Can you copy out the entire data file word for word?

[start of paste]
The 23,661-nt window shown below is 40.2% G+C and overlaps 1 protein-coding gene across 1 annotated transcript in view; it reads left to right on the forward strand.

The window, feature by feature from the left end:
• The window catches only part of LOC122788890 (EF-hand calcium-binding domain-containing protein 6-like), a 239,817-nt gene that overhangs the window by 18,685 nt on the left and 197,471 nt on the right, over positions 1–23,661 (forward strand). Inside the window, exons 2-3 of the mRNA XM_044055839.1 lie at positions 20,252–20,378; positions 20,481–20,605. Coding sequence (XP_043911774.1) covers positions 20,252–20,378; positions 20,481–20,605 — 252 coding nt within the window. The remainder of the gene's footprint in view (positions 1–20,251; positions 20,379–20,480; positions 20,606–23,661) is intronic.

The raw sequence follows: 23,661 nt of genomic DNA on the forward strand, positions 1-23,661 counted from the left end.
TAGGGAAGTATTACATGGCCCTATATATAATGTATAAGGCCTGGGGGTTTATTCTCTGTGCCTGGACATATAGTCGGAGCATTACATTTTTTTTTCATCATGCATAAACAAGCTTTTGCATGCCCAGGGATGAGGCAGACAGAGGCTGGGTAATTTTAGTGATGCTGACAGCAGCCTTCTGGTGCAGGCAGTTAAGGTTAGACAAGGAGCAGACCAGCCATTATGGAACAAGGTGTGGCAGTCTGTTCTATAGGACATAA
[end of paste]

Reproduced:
The 23,661-nt window shown below is 40.2% G+C and overlaps 1 protein-coding gene across 1 annotated transcript in view; it reads left to right on the forward strand.

The window, feature by feature from the left end:
• The window catches only part of LOC122788890 (EF-hand calcium-binding domain-containing protein 6-like), a 239,817-nt gene that overhangs the window by 18,685 nt on the left and 197,471 nt on the right, over positions 1–23,661 (forward strand). Inside the window, exons 2-3 of the mRNA XM_044055839.1 lie at positions 20,252–20,378; positions 20,481–20,605. Coding sequence (XP_043911774.1) covers positions 20,252–20,378; positions 20,481–20,605 — 252 coding nt within the window. The remainder of the gene's footprint in view (positions 1–20,251; positions 20,379–20,480; positions 20,606–23,661) is intronic.

The raw sequence follows: 23,661 nt of genomic DNA on the forward strand, positions 1-23,661 counted from the left end.
TAGGGAAGTATTACATGGCCCTATATATAATGTATAAGGCCTGGGGGTTTATTCTCTGTGCCTGGACATATAGTCGGAGCATTACATTTTTTTTTCATCATGCATAAACAAGCTTTTGCATGCCCAGGGATGAGGCAGACAGAGGCTGGGTAATTTTAGTGATGCTGACAGCAGCCTTCTGGTGCAGGCAGTTAAGGTTAGACAAGGAGCAGACCAGCCATTATGGAACAAGGTGTGGCAGTCTGTTCTATAGGACATAA